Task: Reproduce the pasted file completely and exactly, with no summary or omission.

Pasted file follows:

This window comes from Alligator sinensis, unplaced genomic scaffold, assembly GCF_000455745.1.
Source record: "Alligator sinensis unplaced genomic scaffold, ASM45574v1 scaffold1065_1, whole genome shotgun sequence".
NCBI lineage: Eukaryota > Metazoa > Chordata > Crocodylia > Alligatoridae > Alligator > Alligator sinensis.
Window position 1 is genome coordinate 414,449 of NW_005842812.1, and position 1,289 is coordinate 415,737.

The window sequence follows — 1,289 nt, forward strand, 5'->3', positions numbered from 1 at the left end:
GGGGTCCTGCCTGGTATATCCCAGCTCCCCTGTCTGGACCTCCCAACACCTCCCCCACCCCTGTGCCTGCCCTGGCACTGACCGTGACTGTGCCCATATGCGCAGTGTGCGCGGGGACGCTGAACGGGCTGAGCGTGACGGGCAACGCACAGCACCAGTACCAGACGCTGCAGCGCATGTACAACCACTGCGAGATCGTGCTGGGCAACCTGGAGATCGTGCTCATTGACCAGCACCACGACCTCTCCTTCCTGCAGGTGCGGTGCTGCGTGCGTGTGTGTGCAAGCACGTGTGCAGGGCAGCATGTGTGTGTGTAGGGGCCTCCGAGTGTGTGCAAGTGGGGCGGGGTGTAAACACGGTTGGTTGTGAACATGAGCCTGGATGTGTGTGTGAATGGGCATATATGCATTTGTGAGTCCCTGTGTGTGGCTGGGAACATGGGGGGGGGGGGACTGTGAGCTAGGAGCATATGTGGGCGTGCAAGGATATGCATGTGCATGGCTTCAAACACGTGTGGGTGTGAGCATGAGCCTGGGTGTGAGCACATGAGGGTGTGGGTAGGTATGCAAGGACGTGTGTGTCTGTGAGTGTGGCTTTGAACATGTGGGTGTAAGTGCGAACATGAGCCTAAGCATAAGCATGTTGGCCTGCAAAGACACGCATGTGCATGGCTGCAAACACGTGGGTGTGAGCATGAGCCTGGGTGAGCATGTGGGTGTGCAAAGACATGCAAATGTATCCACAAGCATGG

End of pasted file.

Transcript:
This window comes from Alligator sinensis, unplaced genomic scaffold, assembly GCF_000455745.1.
Source record: "Alligator sinensis unplaced genomic scaffold, ASM45574v1 scaffold1065_1, whole genome shotgun sequence".
NCBI lineage: Eukaryota > Metazoa > Chordata > Crocodylia > Alligatoridae > Alligator > Alligator sinensis.
Window position 1 is genome coordinate 414,449 of NW_005842812.1, and position 1,289 is coordinate 415,737.

The window sequence follows — 1,289 nt, forward strand, 5'->3', positions numbered from 1 at the left end:
GGGGTCCTGCCTGGTATATCCCAGCTCCCCTGTCTGGACCTCCCAACACCTCCCCCACCCCTGTGCCTGCCCTGGCACTGACCGTGACTGTGCCCATATGCGCAGTGTGCGCGGGGACGCTGAACGGGCTGAGCGTGACGGGCAACGCACAGCACCAGTACCAGACGCTGCAGCGCATGTACAACCACTGCGAGATCGTGCTGGGCAACCTGGAGATCGTGCTCATTGACCAGCACCACGACCTCTCCTTCCTGCAGGTGCGGTGCTGCGTGCGTGTGTGTGCAAGCACGTGTGCAGGGCAGCATGTGTGTGTGTAGGGGCCTCCGAGTGTGTGCAAGTGGGGCGGGGTGTAAACACGGTTGGTTGTGAACATGAGCCTGGATGTGTGTGTGAATGGGCATATATGCATTTGTGAGTCCCTGTGTGTGGCTGGGAACATGGGGGGGGGGGGACTGTGAGCTAGGAGCATATGTGGGCGTGCAAGGATATGCATGTGCATGGCTTCAAACACGTGTGGGTGTGAGCATGAGCCTGGGTGTGAGCACATGAGGGTGTGGGTAGGTATGCAAGGACGTGTGTGTCTGTGAGTGTGGCTTTGAACATGTGGGTGTAAGTGCGAACATGAGCCTAAGCATAAGCATGTTGGCCTGCAAAGACACGCATGTGCATGGCTGCAAACACGTGGGTGTGAGCATGAGCCTGGGTGAGCATGTGGGTGTGCAAAGACATGCAAATGTATCCACAAGCATGG